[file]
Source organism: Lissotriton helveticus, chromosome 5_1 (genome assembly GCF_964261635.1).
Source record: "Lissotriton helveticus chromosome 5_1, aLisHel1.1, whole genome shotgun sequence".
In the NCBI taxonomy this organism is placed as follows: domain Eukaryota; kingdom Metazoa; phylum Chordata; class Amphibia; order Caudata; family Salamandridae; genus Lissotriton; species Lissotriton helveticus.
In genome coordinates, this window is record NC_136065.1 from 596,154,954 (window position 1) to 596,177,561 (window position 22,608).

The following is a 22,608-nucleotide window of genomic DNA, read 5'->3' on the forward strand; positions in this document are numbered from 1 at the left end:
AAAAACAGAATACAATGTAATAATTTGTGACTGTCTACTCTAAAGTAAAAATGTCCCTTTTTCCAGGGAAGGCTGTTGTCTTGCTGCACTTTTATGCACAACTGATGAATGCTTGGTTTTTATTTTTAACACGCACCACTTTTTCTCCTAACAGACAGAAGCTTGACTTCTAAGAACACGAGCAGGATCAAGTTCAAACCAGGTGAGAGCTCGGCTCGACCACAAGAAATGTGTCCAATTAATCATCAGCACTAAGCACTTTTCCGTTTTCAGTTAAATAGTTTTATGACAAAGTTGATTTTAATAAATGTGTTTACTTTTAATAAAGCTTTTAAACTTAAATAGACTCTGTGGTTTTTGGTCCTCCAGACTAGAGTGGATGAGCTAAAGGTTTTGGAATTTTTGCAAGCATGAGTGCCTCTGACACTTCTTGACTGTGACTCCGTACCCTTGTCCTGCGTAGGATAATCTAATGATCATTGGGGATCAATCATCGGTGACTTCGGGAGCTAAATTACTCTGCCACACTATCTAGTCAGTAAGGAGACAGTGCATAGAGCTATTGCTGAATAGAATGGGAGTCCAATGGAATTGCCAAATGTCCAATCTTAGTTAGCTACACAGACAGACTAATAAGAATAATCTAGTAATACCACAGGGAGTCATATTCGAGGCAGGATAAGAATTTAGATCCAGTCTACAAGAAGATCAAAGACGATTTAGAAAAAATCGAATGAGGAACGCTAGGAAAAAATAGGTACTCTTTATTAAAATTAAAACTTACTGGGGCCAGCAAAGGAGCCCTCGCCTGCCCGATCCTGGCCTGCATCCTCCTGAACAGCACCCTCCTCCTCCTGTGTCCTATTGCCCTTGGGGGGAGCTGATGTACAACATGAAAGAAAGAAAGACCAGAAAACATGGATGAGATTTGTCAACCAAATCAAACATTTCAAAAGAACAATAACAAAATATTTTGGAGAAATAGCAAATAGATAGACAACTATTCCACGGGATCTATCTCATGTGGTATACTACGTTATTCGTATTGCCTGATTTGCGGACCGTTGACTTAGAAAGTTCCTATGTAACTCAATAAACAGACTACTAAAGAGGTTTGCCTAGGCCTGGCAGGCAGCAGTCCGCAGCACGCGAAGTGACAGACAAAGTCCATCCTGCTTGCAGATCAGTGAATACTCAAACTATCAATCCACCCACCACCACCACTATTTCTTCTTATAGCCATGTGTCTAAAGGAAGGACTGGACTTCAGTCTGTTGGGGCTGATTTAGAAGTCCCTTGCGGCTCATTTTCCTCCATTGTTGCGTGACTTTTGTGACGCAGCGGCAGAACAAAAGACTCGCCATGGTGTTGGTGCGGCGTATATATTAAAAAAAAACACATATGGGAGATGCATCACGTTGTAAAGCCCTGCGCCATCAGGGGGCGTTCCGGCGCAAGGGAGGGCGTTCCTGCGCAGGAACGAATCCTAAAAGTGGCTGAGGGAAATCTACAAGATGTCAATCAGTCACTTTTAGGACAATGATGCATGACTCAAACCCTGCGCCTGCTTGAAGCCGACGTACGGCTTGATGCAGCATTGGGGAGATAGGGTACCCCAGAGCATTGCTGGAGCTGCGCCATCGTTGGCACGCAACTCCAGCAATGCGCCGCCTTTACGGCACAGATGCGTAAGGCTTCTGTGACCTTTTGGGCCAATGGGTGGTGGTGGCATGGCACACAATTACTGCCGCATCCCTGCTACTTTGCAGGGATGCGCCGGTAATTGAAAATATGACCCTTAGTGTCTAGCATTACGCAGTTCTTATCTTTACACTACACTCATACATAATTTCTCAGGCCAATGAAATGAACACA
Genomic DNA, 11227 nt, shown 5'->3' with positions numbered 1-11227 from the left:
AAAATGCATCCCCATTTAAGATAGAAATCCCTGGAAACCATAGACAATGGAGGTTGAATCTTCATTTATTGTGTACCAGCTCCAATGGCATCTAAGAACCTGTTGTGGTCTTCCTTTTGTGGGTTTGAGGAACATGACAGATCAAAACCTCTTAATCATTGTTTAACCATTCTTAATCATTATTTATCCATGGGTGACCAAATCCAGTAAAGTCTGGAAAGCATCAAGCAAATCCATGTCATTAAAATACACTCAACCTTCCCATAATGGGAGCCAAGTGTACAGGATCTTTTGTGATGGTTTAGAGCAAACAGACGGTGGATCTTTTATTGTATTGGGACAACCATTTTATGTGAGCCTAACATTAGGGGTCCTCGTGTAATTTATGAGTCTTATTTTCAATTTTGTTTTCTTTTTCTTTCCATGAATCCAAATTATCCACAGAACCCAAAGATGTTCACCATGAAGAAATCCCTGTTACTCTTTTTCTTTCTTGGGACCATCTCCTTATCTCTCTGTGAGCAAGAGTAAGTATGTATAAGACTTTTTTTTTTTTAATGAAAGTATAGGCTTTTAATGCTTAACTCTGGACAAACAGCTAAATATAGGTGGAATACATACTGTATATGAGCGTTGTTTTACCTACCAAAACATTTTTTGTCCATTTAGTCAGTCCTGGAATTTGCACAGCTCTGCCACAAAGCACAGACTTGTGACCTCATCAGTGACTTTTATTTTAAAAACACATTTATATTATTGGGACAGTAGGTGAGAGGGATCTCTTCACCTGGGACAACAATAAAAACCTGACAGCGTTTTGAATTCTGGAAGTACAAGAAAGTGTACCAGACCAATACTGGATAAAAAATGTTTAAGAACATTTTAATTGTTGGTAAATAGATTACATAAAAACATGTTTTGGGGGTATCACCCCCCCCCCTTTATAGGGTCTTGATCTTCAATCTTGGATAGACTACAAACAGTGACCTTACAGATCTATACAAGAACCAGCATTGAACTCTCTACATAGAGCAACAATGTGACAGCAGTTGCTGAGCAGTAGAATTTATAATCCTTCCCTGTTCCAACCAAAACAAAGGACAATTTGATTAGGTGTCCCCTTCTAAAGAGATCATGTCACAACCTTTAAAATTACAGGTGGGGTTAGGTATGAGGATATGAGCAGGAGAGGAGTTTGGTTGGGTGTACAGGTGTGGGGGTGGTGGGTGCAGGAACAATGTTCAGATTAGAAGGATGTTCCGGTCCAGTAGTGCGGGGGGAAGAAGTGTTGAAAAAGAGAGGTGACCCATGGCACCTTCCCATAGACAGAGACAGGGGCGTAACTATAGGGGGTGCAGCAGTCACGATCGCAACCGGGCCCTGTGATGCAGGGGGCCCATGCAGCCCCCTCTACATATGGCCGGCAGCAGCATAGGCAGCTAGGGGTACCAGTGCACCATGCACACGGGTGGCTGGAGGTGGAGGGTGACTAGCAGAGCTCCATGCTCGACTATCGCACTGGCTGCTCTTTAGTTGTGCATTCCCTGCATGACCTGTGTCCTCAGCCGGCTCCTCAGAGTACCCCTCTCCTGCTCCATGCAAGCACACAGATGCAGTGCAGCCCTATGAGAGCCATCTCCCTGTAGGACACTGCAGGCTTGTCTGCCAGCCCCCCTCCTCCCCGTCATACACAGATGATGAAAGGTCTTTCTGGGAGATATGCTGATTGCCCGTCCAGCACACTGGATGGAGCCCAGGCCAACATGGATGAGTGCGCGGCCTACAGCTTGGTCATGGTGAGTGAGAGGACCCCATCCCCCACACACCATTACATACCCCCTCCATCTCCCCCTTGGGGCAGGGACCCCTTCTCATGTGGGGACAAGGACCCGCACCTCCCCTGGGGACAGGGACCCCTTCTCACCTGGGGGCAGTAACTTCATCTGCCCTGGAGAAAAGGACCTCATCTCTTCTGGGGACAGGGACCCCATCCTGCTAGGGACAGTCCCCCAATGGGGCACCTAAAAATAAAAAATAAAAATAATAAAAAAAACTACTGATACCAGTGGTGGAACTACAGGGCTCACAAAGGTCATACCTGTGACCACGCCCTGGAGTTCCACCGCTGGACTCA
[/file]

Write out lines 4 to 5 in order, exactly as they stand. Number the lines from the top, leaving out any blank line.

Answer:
In genome coordinates, this window is record NC_136065.1 from 596,154,954 (window position 1) to 596,177,561 (window position 22,608).

The following is a 22,608-nucleotide window of genomic DNA, read 5'->3' on the forward strand; positions in this document are numbered from 1 at the left end: